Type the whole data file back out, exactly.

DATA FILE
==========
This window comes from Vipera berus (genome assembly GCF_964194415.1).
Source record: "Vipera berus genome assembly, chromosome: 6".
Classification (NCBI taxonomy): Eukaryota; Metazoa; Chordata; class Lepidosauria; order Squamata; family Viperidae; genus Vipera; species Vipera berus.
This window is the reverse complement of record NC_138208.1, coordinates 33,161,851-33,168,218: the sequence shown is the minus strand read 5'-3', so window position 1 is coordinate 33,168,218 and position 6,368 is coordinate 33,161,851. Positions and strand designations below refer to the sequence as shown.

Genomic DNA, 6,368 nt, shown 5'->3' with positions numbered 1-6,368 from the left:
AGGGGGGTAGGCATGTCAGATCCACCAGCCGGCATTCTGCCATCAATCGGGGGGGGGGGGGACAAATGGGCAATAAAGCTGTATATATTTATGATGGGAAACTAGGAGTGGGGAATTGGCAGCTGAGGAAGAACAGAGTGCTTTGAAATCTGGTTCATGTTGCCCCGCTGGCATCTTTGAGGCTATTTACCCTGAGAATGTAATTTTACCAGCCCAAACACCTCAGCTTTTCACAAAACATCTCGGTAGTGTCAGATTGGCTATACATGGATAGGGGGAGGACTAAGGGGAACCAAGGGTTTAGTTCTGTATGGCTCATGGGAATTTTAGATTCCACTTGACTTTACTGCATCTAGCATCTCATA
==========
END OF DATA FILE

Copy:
This window comes from Vipera berus (genome assembly GCF_964194415.1).
Source record: "Vipera berus genome assembly, chromosome: 6".
Classification (NCBI taxonomy): Eukaryota; Metazoa; Chordata; class Lepidosauria; order Squamata; family Viperidae; genus Vipera; species Vipera berus.
This window is the reverse complement of record NC_138208.1, coordinates 33,161,851-33,168,218: the sequence shown is the minus strand read 5'-3', so window position 1 is coordinate 33,168,218 and position 6,368 is coordinate 33,161,851. Positions and strand designations below refer to the sequence as shown.

Genomic DNA, 6,368 nt, shown 5'->3' with positions numbered 1-6,368 from the left:
AGGGGGGTAGGCATGTCAGATCCACCAGCCGGCATTCTGCCATCAATCGGGGGGGGGGGGGACAAATGGGCAATAAAGCTGTATATATTTATGATGGGAAACTAGGAGTGGGGAATTGGCAGCTGAGGAAGAACAGAGTGCTTTGAAATCTGGTTCATGTTGCCCCGCTGGCATCTTTGAGGCTATTTACCCTGAGAATGTAATTTTACCAGCCCAAACACCTCAGCTTTTCACAAAACATCTCGGTAGTGTCAGATTGGCTATACATGGATAGGGGGAGGACTAAGGGGAACCAAGGGTTTAGTTCTGTATGGCTCATGGGAATTTTAGATTCCACTTGACTTTACTGCATCTAGCATCTCATA